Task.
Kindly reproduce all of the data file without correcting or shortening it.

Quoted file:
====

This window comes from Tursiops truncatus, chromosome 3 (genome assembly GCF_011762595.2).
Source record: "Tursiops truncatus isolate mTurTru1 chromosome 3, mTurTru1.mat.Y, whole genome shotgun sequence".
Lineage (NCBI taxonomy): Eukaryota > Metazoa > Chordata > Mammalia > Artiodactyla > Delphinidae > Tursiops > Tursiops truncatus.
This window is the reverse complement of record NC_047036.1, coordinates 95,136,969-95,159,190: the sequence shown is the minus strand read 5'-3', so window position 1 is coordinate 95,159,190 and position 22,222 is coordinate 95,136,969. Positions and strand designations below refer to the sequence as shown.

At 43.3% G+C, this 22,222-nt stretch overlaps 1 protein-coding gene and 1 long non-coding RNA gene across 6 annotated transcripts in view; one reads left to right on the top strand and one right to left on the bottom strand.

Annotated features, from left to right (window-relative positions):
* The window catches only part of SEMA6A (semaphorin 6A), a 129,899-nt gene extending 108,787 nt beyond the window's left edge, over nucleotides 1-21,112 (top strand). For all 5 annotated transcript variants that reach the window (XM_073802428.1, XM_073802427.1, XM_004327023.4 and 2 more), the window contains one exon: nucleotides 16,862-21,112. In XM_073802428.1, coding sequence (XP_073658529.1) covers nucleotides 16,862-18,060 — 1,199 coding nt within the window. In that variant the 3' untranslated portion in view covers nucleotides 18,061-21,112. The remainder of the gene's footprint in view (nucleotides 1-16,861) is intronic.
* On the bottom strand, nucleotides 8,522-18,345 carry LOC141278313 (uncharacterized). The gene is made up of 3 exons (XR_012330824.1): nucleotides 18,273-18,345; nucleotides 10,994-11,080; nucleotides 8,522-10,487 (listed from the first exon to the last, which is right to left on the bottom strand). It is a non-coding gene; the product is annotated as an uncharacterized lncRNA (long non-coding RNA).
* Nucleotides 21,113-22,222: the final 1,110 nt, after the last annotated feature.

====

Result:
This window comes from Tursiops truncatus, chromosome 3 (genome assembly GCF_011762595.2).
Source record: "Tursiops truncatus isolate mTurTru1 chromosome 3, mTurTru1.mat.Y, whole genome shotgun sequence".
Lineage (NCBI taxonomy): Eukaryota > Metazoa > Chordata > Mammalia > Artiodactyla > Delphinidae > Tursiops > Tursiops truncatus.
This window is the reverse complement of record NC_047036.1, coordinates 95,136,969-95,159,190: the sequence shown is the minus strand read 5'-3', so window position 1 is coordinate 95,159,190 and position 22,222 is coordinate 95,136,969. Positions and strand designations below refer to the sequence as shown.

At 43.3% G+C, this 22,222-nt stretch overlaps 1 protein-coding gene and 1 long non-coding RNA gene across 6 annotated transcripts in view; one reads left to right on the top strand and one right to left on the bottom strand.

Annotated features, from left to right (window-relative positions):
* The window catches only part of SEMA6A (semaphorin 6A), a 129,899-nt gene extending 108,787 nt beyond the window's left edge, over nucleotides 1-21,112 (top strand). For all 5 annotated transcript variants that reach the window (XM_073802428.1, XM_073802427.1, XM_004327023.4 and 2 more), the window contains one exon: nucleotides 16,862-21,112. In XM_073802428.1, coding sequence (XP_073658529.1) covers nucleotides 16,862-18,060 — 1,199 coding nt within the window. In that variant the 3' untranslated portion in view covers nucleotides 18,061-21,112. The remainder of the gene's footprint in view (nucleotides 1-16,861) is intronic.
* On the bottom strand, nucleotides 8,522-18,345 carry LOC141278313 (uncharacterized). The gene is made up of 3 exons (XR_012330824.1): nucleotides 18,273-18,345; nucleotides 10,994-11,080; nucleotides 8,522-10,487 (listed from the first exon to the last, which is right to left on the bottom strand). It is a non-coding gene; the product is annotated as an uncharacterized lncRNA (long non-coding RNA).
* Nucleotides 21,113-22,222: the final 1,110 nt, after the last annotated feature.